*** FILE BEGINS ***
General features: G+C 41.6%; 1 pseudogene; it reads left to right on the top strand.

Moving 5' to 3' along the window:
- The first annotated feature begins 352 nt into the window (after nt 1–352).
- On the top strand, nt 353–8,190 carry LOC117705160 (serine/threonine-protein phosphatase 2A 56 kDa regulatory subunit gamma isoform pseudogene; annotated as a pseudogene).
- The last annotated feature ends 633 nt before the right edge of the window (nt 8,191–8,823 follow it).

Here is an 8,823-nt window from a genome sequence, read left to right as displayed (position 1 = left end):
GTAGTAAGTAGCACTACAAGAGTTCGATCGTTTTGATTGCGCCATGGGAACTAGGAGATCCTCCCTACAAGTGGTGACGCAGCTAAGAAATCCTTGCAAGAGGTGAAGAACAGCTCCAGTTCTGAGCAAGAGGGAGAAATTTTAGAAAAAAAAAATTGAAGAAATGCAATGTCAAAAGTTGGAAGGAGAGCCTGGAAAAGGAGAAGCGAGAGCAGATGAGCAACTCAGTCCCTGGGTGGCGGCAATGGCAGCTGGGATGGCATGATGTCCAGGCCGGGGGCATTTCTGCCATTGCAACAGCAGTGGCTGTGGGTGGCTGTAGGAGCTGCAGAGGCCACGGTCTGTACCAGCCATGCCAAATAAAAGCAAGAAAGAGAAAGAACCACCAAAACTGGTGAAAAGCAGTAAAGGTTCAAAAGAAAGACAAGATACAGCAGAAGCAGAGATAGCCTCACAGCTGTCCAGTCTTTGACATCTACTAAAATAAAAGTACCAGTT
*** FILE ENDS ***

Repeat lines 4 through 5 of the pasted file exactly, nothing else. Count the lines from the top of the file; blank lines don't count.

- On the top strand, nt 353–8,190 carry LOC117705160 (serine/threonine-protein phosphatase 2A 56 kDa regulatory subunit gamma isoform pseudogene; annotated as a pseudogene).
- The last annotated feature ends 633 nt before the right edge of the window (nt 8,191–8,823 follow it).